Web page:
Hawaiian Name(s): koki‘o ke‘oke‘o, hau hele, koki‘o kea, pāmakani

Scientific Name: Hibiscus arnottianus

Vernacular Name: none

Family: Malvaceae

Status: endemic

Authority: A.Gray

Description: Shrubs/small trees, up to 8 m tall.

Habitat Most often occuring in mesic to wet forests between 300–800 m on O‘ahu and Moloka‘i (Wagner et al. 1990:882–883).

Medicines: The illnesses ‘ea and pa‘ao‘ao are treated with the flowers buds. The leaves are used as a purgative. For blood purification the flower buds are used in conjuction with the bark of the tap root, as well as the bark of the ‘ahakea (Bobea spp.), ‘ohi‘a ‘ai bark (Ipomoea pes-caprae), ‘uhaloa bark, (Waltheria indica), kikania (Desmodium sandwicense) plant (except pods), pohuehue roots (Ipomoea pes-caprae), hāpu‘u trunks (Cibotium spp.), ‘auko‘i stalks (Senna occidentalis), noni fuit (Morinda citrifolia), and kō honua‘ula (red sugarcane, Saccharum officinarum) (Chun 1994:157–158).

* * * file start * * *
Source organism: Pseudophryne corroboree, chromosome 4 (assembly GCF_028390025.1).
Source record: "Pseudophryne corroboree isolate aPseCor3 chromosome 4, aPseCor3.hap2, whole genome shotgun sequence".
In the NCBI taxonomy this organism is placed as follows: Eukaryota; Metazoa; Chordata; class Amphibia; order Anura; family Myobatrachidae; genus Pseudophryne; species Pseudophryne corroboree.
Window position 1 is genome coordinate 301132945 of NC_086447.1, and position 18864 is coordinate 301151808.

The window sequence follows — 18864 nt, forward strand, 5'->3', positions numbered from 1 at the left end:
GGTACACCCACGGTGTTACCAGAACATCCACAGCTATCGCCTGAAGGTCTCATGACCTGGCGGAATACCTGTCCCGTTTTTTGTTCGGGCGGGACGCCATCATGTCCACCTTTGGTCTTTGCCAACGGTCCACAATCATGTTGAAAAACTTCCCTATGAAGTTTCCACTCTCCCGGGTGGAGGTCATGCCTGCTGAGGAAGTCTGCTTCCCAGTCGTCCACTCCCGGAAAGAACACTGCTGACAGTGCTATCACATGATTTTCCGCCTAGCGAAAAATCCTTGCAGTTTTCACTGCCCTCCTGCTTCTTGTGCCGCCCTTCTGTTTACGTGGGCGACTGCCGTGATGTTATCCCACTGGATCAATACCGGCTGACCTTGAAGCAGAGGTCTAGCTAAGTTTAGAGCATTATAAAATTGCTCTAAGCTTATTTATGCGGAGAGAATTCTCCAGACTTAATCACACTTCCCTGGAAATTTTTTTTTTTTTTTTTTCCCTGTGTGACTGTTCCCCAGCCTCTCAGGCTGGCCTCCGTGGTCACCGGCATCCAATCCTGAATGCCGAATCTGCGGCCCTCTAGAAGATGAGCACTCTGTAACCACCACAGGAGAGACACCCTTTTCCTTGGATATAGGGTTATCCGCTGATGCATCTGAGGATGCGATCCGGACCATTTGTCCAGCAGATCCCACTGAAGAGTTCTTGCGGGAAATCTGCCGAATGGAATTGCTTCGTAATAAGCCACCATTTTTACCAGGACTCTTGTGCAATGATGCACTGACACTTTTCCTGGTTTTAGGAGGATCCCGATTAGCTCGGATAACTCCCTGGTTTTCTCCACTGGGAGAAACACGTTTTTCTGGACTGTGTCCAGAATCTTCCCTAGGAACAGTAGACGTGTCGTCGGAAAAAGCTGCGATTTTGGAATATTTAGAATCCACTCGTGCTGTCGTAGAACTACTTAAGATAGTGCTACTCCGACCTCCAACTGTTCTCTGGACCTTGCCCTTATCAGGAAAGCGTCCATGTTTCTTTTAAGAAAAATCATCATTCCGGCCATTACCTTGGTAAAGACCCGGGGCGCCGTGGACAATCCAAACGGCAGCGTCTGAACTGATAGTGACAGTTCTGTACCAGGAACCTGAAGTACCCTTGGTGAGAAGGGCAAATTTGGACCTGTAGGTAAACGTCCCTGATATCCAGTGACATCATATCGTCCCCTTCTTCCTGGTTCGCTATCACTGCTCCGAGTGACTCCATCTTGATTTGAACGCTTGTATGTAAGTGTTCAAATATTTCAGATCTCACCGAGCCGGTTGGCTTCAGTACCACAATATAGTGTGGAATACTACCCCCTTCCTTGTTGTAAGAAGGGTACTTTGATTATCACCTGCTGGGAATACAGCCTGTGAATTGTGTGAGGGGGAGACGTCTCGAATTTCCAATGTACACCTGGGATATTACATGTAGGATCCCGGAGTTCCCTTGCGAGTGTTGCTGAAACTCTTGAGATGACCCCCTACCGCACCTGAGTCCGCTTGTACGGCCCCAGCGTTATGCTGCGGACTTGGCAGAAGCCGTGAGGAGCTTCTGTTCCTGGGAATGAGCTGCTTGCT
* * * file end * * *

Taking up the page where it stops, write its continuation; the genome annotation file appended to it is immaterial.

Non Medicinal Uses: "Many references" in songs and stories (Neal 1965:561), fiber for cordage (Bornhorst 1994:9)

Specific gravity of wood: unknown

Famous Locations:


`Ōlelo Noeau:

Dye Color and Parts:

Kino lau:

Location on Bishop Museum Kalihi Campus:

Propagation Information: Easy. From cuttings, seeds, grafting & air layering; 4-6 inch tip/stem cuttings treat with medium strength rooting hormone, plant in perlite(&vermiculate) in pots/flats & place in mist system until roots develop, put in individual pots of peat moss & perlite with fertilizer (Bornhorst 1996:35–36; Bornhorst and Rauch 1994:8; Culliney and Koebele 1999:86–89; Nagata 1992).
Hawaiian Native Plant Propagation Database.
Native Plants Hawaii.

Seed: Seed length approximately 5 mm. Photograph: H.Lennstrom.
Click for image